Jean-Yves Dekeister, who owns Les Manguiers together with his wife Phear, is involved with a local NGO called Samaki. Samaki helps local poor families in the Kampot region so that they can live better lives. Today, two Samaki staff took our family to visit one of the households that Samaki supports.
The family is a Chinese-Khmer family that lives close to Vy’s place. The family supports itself through a micro-enterprise weaving bamboo baskets. The family consists of two adults and their three children. Here is what we saw as we visited.
The 14 year-old daughter and the mother were weaving bamboo baskets. The mother was cutting the bamboo and the daughter was weaving it. In a day, the family makes around 50 baskets. Once 100 baskets are ready, they are shipped to market where they are sold for USD 0.13 each.
Ida and Saga each tried weaving. They had a great instructor!
This family has been with Samaki for about four years. Four months ago, the family built itself a new home. The new place is made of sheet metal with green walls:
Their old house (still in use) is made of palm and thatch:
As a thought experiment, I wanted to try and estimate the poverty level of the household that we visited. One way of doing so is by using the Grameen Foundation’s Progress out of Poverty Index (PPI). The PPI helps organisations understand the poverty profile of the clients they serve. PPIs are available from progressoutofpoverty.org and the tool is explained on that site.
(Note: I’ll try not to get too technical here) The PPI® is a poverty measurement tool [that] is statistically-sound, yet simple to use: the answers to 10 questions about a household’s characteristics […] are scored to compute the likelihood that the household is living below the poverty line […].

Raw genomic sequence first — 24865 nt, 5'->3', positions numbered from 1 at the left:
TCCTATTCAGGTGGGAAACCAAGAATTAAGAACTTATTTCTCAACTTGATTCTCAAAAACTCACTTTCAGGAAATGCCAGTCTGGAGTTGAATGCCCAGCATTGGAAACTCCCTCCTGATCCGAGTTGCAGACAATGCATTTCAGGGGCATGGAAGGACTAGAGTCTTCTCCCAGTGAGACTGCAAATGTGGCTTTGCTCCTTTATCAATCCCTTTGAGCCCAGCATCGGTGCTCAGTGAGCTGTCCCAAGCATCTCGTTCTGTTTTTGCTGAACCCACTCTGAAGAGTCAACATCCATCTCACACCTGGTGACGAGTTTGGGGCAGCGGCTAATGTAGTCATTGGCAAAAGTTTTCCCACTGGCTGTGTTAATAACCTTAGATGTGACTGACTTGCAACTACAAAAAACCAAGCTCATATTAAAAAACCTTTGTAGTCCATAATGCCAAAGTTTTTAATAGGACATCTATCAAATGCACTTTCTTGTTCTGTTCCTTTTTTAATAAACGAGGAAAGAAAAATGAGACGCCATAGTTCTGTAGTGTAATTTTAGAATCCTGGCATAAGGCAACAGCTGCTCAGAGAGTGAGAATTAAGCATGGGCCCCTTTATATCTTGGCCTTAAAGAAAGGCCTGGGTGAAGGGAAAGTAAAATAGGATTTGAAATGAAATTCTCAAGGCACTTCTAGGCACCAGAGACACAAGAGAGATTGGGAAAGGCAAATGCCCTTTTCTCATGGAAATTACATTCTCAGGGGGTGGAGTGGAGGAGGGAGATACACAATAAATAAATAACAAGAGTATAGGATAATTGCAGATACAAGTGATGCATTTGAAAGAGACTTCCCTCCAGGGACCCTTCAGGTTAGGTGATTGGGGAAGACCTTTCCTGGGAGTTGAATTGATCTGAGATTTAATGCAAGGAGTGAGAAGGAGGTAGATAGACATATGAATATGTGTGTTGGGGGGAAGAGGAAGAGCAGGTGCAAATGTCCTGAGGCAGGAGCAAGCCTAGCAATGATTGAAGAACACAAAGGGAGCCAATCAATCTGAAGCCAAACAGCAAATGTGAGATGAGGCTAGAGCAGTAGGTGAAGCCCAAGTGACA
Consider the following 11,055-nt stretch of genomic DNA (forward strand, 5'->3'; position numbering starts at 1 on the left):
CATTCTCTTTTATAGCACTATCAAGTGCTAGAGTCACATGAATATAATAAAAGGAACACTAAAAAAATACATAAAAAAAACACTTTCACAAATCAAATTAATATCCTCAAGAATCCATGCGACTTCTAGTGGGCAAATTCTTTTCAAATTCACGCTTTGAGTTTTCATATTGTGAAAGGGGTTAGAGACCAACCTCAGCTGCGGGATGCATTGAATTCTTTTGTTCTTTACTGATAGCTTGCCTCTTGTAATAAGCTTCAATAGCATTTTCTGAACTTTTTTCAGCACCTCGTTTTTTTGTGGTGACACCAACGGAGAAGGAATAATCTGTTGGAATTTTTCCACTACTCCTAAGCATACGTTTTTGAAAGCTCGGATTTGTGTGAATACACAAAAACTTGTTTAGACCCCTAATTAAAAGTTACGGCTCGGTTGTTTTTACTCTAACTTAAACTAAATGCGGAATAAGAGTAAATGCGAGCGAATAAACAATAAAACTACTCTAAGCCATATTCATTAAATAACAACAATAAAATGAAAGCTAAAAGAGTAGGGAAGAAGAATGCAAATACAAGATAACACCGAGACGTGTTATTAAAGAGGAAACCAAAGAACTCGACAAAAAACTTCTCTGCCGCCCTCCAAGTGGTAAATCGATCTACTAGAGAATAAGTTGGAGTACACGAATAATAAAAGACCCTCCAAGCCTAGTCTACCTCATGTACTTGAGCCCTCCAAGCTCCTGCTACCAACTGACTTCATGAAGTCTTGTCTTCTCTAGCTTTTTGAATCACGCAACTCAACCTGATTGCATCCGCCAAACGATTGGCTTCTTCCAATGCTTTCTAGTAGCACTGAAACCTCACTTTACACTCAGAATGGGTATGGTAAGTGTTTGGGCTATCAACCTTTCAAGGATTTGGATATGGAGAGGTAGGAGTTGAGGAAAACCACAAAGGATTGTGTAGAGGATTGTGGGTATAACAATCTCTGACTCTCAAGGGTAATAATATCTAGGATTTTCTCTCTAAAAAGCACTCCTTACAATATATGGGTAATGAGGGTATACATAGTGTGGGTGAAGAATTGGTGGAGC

There is a PPI for Cambodia. The latest version of the PPI for Cambodia was created in February 2015 by Mark Schreiner of Microfinance Risk Management, L.L.C., developer of the PPI. Indicators in the PPI for Cambodia are based on the 2011 Socio-Economic Survey of Cambodia.
Some of what the Cambodia PPI takes into account include:
- The number of family members in the household
- The building materials used for the roof and the walls
- The number of cell phones the household uses
Basically, if we know the answers to these questions, we can estimate how poor the household is.
While we didn’t have the answers to all of the questions, we are able to estimate that the household is very likely living on less than $2.50 per day. Interestingly, I’ve read that the average Cambodian household earns $950 per year, which translates into just over $2.50 per day.
This visit was certainly an eye-opening experience for Ida and Saga.